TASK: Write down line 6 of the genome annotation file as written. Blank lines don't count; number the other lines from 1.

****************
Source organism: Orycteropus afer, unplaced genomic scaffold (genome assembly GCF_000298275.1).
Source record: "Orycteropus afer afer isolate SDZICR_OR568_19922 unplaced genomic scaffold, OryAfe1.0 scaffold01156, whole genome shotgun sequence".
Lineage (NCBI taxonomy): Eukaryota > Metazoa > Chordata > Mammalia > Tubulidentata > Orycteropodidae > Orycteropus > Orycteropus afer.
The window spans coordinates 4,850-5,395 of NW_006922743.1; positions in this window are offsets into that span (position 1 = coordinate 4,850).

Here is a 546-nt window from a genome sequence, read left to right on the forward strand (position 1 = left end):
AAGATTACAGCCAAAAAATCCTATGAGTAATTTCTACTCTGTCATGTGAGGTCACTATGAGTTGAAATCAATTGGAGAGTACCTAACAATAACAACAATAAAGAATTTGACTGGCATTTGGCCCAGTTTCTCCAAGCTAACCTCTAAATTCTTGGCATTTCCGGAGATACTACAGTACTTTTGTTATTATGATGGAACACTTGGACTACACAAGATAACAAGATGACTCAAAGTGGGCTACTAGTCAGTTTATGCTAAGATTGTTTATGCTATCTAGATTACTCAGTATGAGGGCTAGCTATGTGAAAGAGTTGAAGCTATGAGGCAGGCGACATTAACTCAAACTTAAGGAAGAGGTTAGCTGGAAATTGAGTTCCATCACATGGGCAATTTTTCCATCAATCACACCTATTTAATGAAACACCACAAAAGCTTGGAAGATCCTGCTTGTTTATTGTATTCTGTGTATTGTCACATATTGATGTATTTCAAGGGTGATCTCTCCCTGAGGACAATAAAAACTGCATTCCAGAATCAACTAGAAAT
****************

AAGATTACAGCCAAAAAATCCTATGAGTAATTTCTACTCTGTCATGTGAGGTCACTATGAGTTGAAATCAATTGGAGAGTACCTAACAATAACAACAATAAAGAATTTGACTGGCATTTGGCCCAGTTTCTCCAAGCTAACCTCTAAATTCTTGGCATTTCCGGAGATACTACAGTACTTTTGTTATTATGATGGAACACTTGGACTACACAAGATAACAAGATGACTCAAAGTGGGCTACTAGTCAGTTTATGCTAAGATTGTTTATGCTATCTAGATTACTCAGTATGAGGGCTAGCTATGTGAAAGAGTTGAAGCTATGAGGCAGGCGACATTAACTCAAACTTAAGGAAGAGGTTAGCTGGAAATTGAGTTCCATCACATGGGCAATTTTTCCATCAATCACACCTATTTAATGAAACACCACAAAAGCTTGGAAGATCCTGCTTGTTTATTGTATTCTGTGTATTGTCACATATTGATGTATTTCAAGGGTGATCTCTCCCTGAGGACAATAAAAACTGCATTCCAGAATCAACTAGAAAT